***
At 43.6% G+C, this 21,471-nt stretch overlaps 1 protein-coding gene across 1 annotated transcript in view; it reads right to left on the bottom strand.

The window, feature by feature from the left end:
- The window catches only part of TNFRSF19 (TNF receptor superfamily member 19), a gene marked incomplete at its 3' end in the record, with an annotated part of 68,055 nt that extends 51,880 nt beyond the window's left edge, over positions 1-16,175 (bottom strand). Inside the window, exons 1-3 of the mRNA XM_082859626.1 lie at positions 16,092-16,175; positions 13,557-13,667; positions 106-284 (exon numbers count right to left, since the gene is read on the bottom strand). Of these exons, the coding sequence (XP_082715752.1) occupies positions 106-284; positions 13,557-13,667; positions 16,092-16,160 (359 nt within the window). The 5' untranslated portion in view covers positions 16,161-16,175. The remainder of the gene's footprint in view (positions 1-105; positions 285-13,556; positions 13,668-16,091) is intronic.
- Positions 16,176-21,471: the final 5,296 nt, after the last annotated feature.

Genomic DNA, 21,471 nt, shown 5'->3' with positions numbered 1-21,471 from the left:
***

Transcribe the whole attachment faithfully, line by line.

At 43.6% G+C, this 21,471-nt stretch overlaps 1 protein-coding gene across 1 annotated transcript in view; it reads right to left on the bottom strand.

The window, feature by feature from the left end:
- The window catches only part of TNFRSF19 (TNF receptor superfamily member 19), a gene marked incomplete at its 3' end in the record, with an annotated part of 68,055 nt that extends 51,880 nt beyond the window's left edge, over positions 1-16,175 (bottom strand). Inside the window, exons 1-3 of the mRNA XM_082859626.1 lie at positions 16,092-16,175; positions 13,557-13,667; positions 106-284 (exon numbers count right to left, since the gene is read on the bottom strand). Of these exons, the coding sequence (XP_082715752.1) occupies positions 106-284; positions 13,557-13,667; positions 16,092-16,160 (359 nt within the window). The 5' untranslated portion in view covers positions 16,161-16,175. The remainder of the gene's footprint in view (positions 1-105; positions 285-13,556; positions 13,668-16,091) is intronic.
- Positions 16,176-21,471: the final 5,296 nt, after the last annotated feature.

Genomic DNA, 21,471 nt, shown 5'->3' with positions numbered 1-21,471 from the left: